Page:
https://doi.org/10.7554/eLife.29808.016
Figure 7 with 1 supplement
Chemogenetic activation of LC:SC is rewarding in neuropathic pain model whilst activation of LC:PFC neurons exacerbates spontaneous pain behaviour.

(A) Timeline and representative location heat maps for a rat in CPP arena. In TNT animals, activation of LC:SC now induces a robust place preference, whereas activation of LC:PFC continues to produce aversion (two-way RM-ANOVA with Bonferroni’s multiple comparison between the conditioned and unconditioned chamber, ***p<0.001, ****p<0.0001). (B) TNT animals showed an increased frequency of paw flinches - a measure of spontaneous pain (saline treatment, RM-ANOVA with Bonferroni‘s multiple comparison vs sham, +p<0.05, ++p<0.01). Activation of LC:SC reduced and LC:PFC increased the frequency of flinches (two-way RM-ANOVA with Bonferroni’s multiple comparison PSEM308 (10 mg/kg) vs saline, *p<0.05, **p<0.01). (C) Across both LC:SC and LC:PFC groups there was a correlation between the degree of modulation of spontaneous pain and the chamber preference (r = −0.65, p<0.01). (See also Video 1).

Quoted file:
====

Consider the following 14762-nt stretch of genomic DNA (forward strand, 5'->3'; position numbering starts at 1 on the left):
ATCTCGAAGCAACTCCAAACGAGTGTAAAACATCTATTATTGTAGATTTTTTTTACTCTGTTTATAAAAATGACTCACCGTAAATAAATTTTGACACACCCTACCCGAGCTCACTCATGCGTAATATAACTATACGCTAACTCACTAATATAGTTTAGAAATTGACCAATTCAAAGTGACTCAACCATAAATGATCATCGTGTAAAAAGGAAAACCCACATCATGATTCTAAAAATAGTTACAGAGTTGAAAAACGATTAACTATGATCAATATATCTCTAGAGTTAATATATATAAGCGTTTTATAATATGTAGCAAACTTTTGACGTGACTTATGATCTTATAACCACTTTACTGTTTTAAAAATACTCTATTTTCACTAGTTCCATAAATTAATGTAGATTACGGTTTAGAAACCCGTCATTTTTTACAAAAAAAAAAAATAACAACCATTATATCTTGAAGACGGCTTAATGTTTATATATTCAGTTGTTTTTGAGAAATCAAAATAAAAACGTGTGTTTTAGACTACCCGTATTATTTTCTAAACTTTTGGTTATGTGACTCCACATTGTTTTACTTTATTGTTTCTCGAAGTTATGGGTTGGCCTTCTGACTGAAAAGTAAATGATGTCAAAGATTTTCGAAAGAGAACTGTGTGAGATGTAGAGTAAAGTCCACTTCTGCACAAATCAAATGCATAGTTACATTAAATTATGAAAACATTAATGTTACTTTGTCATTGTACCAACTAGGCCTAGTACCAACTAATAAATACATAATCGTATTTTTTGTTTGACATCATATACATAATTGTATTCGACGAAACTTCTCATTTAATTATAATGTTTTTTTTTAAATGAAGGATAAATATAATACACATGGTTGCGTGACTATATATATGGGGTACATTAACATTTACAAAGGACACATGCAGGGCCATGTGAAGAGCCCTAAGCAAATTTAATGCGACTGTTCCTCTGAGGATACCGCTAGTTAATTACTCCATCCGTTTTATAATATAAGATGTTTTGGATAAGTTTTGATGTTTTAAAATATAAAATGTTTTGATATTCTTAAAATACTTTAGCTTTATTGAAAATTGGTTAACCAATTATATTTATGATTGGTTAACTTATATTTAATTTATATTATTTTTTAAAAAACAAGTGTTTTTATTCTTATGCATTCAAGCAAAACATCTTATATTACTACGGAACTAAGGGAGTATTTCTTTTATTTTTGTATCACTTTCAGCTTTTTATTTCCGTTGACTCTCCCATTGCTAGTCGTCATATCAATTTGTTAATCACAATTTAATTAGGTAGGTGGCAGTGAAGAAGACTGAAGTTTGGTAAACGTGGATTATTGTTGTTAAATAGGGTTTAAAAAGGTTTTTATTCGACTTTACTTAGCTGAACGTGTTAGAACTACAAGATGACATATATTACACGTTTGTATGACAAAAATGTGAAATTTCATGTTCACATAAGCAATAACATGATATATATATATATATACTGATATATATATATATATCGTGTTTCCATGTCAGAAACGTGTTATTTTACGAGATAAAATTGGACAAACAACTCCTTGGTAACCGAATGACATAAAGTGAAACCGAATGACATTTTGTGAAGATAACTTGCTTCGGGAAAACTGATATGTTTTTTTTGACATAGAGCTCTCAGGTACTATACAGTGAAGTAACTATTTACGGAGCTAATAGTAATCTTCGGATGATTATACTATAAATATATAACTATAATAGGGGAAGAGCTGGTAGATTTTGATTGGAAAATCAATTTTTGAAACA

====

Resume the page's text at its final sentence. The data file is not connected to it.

https://doi.org/10.7554/eLife.29808.018
Figure 7—figure supplement 1
Chemogenetic stimulation of the LC:PFC module is anxiogenic in chronic pain.

(A) Timeline of nerve injury and open-field testing (OFT). (B) Representative heat maps showing activity in the OFT after saline or PSEM308 (10 mg/kg) injection for sham, LC:SC and LC:PFC groups. Chemogenetic activation of LC:PFC reduced the time spent in the centre of the arena and increased immobility but PSEM308 had no effect on LC:SC transduced rats or sham rats (two-way repeated measures ANOVA with Bonferroni’s multiple comparison PSEM308 vs saline, *p<0.05). (C) Co-application of reboxetine (1 mg/kg) and PSEM308 (10 mg/kg) in LC:PFC rats increased immobility time, decreased the distance travelled and decreased the time spent in the centre of the arena as compared to reboxetine alone. Co-application of reboxetine and PSEM308 (10 mg/kg) also increased immobility as compared to PSEM308 alone (paired t-test PSEM308 vs PSEM308 + Reboxetine, +p<0.05).